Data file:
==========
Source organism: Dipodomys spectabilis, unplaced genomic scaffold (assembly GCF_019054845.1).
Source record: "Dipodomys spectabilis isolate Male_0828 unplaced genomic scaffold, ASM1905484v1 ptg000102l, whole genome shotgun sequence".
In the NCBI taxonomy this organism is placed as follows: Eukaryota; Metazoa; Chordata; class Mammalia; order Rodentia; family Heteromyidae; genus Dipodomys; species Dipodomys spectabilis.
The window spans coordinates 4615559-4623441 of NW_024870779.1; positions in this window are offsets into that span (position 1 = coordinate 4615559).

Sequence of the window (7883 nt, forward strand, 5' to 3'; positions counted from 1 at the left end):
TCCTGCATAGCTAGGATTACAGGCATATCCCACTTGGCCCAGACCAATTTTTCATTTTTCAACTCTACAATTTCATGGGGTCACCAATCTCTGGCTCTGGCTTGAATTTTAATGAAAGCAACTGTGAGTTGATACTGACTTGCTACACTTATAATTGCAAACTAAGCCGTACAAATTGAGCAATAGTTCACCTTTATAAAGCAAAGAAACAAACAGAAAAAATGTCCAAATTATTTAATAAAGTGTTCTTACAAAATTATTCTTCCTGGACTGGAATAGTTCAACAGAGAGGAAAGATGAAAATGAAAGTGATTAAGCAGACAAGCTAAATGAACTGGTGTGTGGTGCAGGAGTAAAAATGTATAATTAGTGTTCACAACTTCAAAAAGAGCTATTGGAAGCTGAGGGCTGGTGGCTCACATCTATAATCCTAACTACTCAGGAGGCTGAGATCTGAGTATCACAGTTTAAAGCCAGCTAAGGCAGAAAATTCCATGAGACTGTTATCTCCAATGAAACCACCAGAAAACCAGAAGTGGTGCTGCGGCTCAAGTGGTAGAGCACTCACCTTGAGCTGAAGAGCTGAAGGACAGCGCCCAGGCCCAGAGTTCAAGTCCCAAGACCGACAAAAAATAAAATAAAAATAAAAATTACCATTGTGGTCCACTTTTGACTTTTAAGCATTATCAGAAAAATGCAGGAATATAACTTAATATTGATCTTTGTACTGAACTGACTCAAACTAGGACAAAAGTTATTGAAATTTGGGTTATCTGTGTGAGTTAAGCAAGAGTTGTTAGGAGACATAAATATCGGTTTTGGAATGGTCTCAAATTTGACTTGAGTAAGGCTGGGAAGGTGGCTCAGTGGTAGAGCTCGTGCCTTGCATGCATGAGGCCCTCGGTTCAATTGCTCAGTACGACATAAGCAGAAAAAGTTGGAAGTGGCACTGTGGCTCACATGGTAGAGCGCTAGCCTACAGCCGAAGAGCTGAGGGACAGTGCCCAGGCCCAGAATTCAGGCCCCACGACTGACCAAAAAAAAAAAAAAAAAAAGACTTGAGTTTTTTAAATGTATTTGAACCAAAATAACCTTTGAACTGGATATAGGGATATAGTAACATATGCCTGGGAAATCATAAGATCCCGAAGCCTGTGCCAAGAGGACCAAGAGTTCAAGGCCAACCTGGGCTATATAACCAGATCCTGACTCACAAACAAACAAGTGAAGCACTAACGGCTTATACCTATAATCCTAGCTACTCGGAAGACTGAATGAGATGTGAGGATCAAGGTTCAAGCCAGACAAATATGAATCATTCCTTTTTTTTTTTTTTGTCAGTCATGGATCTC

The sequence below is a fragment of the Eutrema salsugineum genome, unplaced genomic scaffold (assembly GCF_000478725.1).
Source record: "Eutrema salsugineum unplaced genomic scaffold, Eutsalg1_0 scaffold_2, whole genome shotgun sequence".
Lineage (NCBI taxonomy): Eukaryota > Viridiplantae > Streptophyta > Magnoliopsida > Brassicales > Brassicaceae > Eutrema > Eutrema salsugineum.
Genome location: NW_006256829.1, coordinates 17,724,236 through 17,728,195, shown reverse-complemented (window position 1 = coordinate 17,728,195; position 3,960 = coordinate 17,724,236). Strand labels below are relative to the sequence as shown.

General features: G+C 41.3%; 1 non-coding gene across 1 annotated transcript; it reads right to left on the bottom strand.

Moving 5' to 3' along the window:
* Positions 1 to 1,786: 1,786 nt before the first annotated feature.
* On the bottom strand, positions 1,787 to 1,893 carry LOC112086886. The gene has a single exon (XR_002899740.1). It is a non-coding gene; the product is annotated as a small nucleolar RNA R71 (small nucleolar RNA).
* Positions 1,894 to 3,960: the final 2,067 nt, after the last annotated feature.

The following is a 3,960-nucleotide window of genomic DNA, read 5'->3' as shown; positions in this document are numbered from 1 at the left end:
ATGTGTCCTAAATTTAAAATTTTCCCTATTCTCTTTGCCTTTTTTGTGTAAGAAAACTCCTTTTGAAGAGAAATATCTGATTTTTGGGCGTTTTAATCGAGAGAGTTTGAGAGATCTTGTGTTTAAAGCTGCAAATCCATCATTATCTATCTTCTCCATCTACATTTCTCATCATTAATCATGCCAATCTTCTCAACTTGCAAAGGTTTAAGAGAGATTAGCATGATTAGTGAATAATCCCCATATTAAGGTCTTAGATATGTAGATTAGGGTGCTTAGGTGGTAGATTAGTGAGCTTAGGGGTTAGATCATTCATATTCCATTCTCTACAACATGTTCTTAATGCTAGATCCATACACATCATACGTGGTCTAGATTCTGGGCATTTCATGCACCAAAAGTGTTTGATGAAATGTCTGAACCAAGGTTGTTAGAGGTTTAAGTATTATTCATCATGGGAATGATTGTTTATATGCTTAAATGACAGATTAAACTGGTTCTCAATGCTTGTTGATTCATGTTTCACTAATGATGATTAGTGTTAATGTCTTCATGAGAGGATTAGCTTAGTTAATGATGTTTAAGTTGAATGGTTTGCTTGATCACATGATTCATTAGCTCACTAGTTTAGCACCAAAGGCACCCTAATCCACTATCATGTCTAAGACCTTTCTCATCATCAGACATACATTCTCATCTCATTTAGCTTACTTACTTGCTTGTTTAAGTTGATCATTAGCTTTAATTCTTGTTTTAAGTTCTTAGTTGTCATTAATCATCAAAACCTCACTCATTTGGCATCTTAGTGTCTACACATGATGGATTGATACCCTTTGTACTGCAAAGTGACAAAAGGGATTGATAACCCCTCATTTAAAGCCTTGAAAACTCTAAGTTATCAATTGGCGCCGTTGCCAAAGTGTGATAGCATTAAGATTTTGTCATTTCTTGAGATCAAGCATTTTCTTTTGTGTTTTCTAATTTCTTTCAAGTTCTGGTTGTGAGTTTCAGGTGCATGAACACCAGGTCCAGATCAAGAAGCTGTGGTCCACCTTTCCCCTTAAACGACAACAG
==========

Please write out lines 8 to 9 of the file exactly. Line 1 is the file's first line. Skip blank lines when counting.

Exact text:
Source record: "Eutrema salsugineum unplaced genomic scaffold, Eutsalg1_0 scaffold_2, whole genome shotgun sequence".
Lineage (NCBI taxonomy): Eukaryota > Viridiplantae > Streptophyta > Magnoliopsida > Brassicales > Brassicaceae > Eutrema > Eutrema salsugineum.